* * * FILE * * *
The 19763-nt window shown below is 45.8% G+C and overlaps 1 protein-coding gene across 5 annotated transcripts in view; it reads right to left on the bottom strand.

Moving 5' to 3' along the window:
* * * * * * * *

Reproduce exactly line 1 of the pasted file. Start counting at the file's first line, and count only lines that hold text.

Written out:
The 19763-nt window shown below is 45.8% G+C and overlaps 1 protein-coding gene across 5 annotated transcripts in view; it reads right to left on the bottom strand.